Tim Lattimore, a longtime elected official in Auburn and Cayuga County, is exploring a run for New York State Senate.
Lattimore, a Republican, is considering whether to seek the Republican nomination in the 50th Senate District. The district includes most of Auburn and the towns of Brutus, Cato, Ira and Sennett in Cayuga County. It also contains several Onondaga County towns and a portion of Syracuse.
"I'm going to try and put Auburn, Cayuga County and upstate New York back on the map," Lattimore said. "I think I can make a difference."
Lattimore, a local insurance broker, is in his third term as a Cayuga County legislator. He served as Auburn mayor from 2004 through 2007 and was a city councilor from 1988 to 1991.
After losing re-election for mayor in 2007, Lattimore was the GOP nominee for mayor in 2011, 2015 and again this year. He lost those three races to incumbent Democrat Michael Quill.
Lattimore says economic development will be a priority for him if elected to the state Senate. He also wants to address the effect of high property taxes and why people are leaving upstate.
If elected, he also wants to ensure there is a check on Gov. Andrew Cuomo, a Democrat who is in his third term as the state's chief executive.
"I just think with both houses (controlled by Democrats) as rubber stamps, the state is out of control," Lattimore said. "I think we need to take the Senate back."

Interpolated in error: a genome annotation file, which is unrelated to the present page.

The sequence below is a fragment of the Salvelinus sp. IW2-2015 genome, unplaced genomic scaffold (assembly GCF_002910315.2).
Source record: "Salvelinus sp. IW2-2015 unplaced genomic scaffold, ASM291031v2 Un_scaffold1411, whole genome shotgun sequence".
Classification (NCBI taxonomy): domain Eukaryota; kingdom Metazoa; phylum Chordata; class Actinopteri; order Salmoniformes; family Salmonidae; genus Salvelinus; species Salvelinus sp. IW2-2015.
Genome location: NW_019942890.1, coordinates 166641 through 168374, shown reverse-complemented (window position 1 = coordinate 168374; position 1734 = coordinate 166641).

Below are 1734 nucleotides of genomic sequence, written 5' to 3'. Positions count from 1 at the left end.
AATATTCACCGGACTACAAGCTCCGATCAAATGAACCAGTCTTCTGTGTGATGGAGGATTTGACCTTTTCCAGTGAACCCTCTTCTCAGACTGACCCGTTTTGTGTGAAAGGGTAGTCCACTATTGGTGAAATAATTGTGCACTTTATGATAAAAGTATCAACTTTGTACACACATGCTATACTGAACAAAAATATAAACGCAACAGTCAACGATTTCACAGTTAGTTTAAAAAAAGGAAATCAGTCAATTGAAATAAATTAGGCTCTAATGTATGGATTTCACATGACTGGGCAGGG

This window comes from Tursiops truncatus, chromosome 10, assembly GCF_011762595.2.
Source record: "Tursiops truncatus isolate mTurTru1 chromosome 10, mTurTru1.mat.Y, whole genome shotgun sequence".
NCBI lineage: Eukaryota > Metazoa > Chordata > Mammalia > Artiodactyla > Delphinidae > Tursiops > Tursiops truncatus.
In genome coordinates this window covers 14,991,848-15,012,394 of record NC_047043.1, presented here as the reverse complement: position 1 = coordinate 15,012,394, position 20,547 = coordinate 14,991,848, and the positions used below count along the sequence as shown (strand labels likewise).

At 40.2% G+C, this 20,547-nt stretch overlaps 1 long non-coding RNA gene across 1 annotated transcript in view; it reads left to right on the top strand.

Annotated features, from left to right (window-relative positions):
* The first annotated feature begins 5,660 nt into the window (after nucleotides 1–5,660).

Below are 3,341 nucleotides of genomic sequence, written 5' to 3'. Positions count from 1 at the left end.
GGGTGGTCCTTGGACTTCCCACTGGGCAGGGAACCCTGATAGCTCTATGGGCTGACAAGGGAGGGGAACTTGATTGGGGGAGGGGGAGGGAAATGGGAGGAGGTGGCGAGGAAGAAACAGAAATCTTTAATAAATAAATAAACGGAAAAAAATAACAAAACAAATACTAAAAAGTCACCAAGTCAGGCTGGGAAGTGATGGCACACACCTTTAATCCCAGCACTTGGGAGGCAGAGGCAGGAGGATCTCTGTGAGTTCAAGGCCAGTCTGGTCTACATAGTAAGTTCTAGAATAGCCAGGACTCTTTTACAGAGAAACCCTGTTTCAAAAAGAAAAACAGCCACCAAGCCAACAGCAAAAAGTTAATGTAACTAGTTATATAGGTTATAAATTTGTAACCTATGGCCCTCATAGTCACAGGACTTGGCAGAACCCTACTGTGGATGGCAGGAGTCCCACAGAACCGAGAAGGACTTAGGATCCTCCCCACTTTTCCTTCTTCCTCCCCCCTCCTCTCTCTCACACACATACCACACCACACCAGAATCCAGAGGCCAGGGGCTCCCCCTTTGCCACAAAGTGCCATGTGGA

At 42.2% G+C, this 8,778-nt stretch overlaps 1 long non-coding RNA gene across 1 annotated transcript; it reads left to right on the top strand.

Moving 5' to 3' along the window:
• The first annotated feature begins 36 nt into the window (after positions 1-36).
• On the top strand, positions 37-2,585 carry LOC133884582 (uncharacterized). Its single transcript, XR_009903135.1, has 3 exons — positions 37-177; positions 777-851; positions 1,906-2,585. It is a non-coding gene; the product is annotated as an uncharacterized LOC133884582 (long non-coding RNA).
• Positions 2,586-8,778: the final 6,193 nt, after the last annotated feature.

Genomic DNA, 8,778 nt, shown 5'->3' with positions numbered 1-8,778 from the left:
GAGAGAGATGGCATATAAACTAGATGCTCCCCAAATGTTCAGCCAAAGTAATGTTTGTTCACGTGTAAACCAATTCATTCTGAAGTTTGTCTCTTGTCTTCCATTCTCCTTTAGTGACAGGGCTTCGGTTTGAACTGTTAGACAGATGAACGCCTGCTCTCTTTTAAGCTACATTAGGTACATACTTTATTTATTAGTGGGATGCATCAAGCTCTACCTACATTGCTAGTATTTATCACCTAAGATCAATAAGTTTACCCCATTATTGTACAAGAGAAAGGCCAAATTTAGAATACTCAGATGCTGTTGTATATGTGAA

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After the 2018 elections, Democrats hold 40 of the 63 seats in the Senate. The 50th district is in GOP hands. State Sen. Bob Antonacci, a Republican, won the seat previously held by John DeFrancisco, who retired in 2018 after more than a quarter-century in office.
It will be an open seat again in 2020. Antonacci was elected to a state Supreme Court judgeship. He will resign from the Senate when he's sworn in as a judge Jan. 1.
At least one candidate is already in the 50th district race. John Mannion, a Democrat who narrowly lost to Antonacci in 2018, is running again. As of Thursday, no other Republicans have publicly announced their intentions to run for the seat.
Even before Antonacci's decision to run for judge, the race was a top Democratic target and Republicans highlighted the importance of retaining the seat as they aim to regain control of the Senate.
With Antonacci's resignation at the beginning of 2020, it's likely there will be a special election to fill the seat months before the November general election. The earliest Cuomo could call a special election is mid-March.
It's possible the special election will be held April 28 — the same date as the New York presidential primary.
"If the governor calls (a special election) in April," I'm ready to go," Lattimore said.